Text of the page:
Donne’s most popular poem The Flea is famous for extraordinary uses of Imagery. Donne compares the body of the flea to a “temple” and “Marriage bed”. The bloods of the lover and beloved have been united together in its body as they are united through marriage in a church. So its body is a temple in which they have been married. The respective blood of the lover and the beloved mingle through the sexual intercourse. Now they have become mingled in the flea, so its body is their marriage bed. So, she must not kill the flea, as it will be a sin, a sacrilege and triple murder. Through the imagery we see how argumentative Donne is.

In Good Morrow image like-“snorted we in the seven sleepers den” takes us to the cave in which seven young Christians because of the fear of persecution, took refuge in a cavern where they fell asleep and woke up about two centuries later. Then we find the images of “sea discoverers”, traveling to new worlds, and two hemispheres. Donne sees the macrocosm in the microcosm-the great in the small-and the geographical discoveries of his day are pressed into services to establish the superiority of the world of love.

The novelty of images may also be noted in The Sunne Rising also. The sun here is imagined to be a saucy, pedantic wretch who is called upon to go and scold late school boys, court huntsmen and country ants. Our days, months are here regarded as the rags of time.

In Canonization the poet and his beloved are canonized. As the saints are canonized for their devotion to God and renunciation of worldly pleasures, so also lovers will be canonized for their devotion to each other and renunciation the world for each of them. The other imagery consists in the analogies where the lovers are liked first to flies and tapers and then to eagle and Dove and finally to the Phoenix.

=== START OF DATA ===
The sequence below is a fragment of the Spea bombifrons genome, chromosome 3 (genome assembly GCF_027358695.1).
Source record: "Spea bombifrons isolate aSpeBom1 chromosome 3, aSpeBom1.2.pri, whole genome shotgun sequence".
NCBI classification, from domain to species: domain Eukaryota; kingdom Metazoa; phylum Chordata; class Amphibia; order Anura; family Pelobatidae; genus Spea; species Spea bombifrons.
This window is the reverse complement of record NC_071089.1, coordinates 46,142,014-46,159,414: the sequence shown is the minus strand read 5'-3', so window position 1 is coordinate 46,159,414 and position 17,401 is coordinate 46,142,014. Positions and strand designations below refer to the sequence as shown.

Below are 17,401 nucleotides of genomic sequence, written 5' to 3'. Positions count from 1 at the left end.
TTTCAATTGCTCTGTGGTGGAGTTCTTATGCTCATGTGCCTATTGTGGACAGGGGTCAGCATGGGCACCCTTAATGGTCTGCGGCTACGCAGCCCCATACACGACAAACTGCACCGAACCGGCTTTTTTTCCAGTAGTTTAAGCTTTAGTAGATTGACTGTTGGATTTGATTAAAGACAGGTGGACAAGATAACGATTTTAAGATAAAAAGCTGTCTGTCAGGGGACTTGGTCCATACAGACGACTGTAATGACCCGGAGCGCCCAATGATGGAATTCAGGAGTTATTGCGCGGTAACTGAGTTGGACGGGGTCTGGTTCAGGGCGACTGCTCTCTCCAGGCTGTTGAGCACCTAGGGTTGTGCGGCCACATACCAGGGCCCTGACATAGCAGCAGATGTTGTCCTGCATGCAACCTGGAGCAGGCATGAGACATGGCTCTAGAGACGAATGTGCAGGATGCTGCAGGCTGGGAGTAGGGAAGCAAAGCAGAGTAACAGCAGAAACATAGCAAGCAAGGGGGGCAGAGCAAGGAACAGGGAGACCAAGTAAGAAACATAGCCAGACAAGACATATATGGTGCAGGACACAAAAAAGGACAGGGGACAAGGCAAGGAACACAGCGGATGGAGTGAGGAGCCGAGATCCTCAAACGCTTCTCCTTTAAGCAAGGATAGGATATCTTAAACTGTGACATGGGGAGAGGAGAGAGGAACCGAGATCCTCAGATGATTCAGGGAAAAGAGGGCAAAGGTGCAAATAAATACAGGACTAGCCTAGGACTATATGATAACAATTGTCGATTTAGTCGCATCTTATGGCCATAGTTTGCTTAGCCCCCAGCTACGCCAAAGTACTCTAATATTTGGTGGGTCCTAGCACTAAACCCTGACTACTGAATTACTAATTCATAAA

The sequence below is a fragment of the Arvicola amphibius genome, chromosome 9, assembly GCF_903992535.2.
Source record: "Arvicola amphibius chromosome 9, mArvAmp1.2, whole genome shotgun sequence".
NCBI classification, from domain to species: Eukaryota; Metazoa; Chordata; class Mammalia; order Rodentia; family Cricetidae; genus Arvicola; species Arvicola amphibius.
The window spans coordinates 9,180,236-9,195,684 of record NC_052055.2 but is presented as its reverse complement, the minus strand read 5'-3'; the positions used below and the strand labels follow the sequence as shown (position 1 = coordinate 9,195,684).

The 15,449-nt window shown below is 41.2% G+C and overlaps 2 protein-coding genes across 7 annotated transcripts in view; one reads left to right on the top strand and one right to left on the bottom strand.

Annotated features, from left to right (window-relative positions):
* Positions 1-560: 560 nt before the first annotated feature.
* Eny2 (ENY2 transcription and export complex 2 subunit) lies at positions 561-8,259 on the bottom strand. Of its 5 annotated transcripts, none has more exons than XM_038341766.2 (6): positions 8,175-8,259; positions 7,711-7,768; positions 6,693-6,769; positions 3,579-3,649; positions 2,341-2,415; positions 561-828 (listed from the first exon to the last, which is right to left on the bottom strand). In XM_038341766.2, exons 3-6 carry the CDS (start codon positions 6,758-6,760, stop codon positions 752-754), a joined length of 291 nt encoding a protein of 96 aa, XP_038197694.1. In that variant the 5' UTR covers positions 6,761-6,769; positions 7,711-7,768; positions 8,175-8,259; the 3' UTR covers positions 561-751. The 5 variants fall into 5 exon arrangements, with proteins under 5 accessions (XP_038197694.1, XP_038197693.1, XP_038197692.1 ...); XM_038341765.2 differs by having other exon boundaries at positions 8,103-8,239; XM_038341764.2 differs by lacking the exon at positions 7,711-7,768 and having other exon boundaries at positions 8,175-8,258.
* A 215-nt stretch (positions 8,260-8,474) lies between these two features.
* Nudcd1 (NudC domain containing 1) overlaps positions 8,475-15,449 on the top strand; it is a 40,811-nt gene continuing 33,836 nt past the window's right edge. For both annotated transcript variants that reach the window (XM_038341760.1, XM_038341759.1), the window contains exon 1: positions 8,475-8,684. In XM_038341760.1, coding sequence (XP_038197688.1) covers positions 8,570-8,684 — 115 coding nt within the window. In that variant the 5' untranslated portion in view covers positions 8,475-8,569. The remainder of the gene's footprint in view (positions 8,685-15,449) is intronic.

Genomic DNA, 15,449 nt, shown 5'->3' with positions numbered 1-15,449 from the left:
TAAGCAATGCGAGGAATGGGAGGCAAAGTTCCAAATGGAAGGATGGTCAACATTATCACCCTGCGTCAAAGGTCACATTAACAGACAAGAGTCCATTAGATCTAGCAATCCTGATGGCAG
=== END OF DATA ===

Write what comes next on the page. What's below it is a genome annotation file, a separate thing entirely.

There are secular images drawn in Twickman Garden. The poet’s love is compared to a spider that converts manna to gall and his jealousy is the serpent that makes his garden(twickman garden)an equivalent of Paradise, where Eve was tempted to taste the forbidden fruit by Satan in the guise of a serpent. Secondly, the poet would like to be changed into a mandrake so that he can continue to groan in his distress as mandrakes were supposed to cry out in agony when uprooted. The poet also fountain, the water of which falls continuously in the form of shedding tears. Thirdly, the poet’s tears are the wine of love. Lovers are asked to taste the poet’s tears and then taste their mistress’s tears. If the taste is no the same it means that their mistresses tears are false.

Donne’s imagery reveals the width of his intellectual explorations. However, not all imagery of Donne is so far-fetched, abound and fantastic. Much of Donne’s imagery is drawn from the world of every day commerce, trade and industry.